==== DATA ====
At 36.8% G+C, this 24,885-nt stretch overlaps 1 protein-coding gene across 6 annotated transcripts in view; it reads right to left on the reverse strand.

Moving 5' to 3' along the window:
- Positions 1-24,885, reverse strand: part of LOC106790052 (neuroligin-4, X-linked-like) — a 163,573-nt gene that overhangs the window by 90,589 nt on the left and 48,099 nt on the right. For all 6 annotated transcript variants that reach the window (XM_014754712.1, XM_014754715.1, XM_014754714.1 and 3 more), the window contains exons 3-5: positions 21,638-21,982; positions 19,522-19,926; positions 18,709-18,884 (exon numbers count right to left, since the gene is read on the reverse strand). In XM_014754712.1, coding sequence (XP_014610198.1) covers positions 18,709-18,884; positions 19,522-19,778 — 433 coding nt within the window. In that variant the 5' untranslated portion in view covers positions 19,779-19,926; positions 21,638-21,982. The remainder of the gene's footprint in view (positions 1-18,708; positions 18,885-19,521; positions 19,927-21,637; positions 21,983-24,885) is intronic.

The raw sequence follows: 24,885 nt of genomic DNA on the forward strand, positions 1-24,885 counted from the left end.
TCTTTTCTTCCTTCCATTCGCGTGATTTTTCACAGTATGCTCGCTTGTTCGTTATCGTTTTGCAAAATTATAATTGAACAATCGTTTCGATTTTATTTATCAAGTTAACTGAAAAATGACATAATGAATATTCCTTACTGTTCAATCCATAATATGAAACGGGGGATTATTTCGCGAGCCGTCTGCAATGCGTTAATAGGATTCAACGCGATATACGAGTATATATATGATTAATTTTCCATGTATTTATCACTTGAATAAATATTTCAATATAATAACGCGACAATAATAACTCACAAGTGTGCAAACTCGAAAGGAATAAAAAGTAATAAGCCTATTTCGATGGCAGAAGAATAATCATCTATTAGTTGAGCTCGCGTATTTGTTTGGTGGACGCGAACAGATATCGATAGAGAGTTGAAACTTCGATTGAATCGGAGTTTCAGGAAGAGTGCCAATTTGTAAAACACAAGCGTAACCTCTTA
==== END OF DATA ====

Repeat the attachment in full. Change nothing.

At 36.8% G+C, this 24,885-nt stretch overlaps 1 protein-coding gene across 6 annotated transcripts in view; it reads right to left on the reverse strand.

Moving 5' to 3' along the window:
- Positions 1-24,885, reverse strand: part of LOC106790052 (neuroligin-4, X-linked-like) — a 163,573-nt gene that overhangs the window by 90,589 nt on the left and 48,099 nt on the right. For all 6 annotated transcript variants that reach the window (XM_014754712.1, XM_014754715.1, XM_014754714.1 and 3 more), the window contains exons 3-5: positions 21,638-21,982; positions 19,522-19,926; positions 18,709-18,884 (exon numbers count right to left, since the gene is read on the reverse strand). In XM_014754712.1, coding sequence (XP_014610198.1) covers positions 18,709-18,884; positions 19,522-19,778 — 433 coding nt within the window. In that variant the 5' untranslated portion in view covers positions 19,779-19,926; positions 21,638-21,982. The remainder of the gene's footprint in view (positions 1-18,708; positions 18,885-19,521; positions 19,927-21,637; positions 21,983-24,885) is intronic.

The raw sequence follows: 24,885 nt of genomic DNA on the forward strand, positions 1-24,885 counted from the left end.
TCTTTTCTTCCTTCCATTCGCGTGATTTTTCACAGTATGCTCGCTTGTTCGTTATCGTTTTGCAAAATTATAATTGAACAATCGTTTCGATTTTATTTATCAAGTTAACTGAAAAATGACATAATGAATATTCCTTACTGTTCAATCCATAATATGAAACGGGGGATTATTTCGCGAGCCGTCTGCAATGCGTTAATAGGATTCAACGCGATATACGAGTATATATATGATTAATTTTCCATGTATTTATCACTTGAATAAATATTTCAATATAATAACGCGACAATAATAACTCACAAGTGTGCAAACTCGAAAGGAATAAAAAGTAATAAGCCTATTTCGATGGCAGAAGAATAATCATCTATTAGTTGAGCTCGCGTATTTGTTTGGTGGACGCGAACAGATATCGATAGAGAGTTGAAACTTCGATTGAATCGGAGTTTCAGGAAGAGTGCCAATTTGTAAAACACAAGCGTAACCTCTTA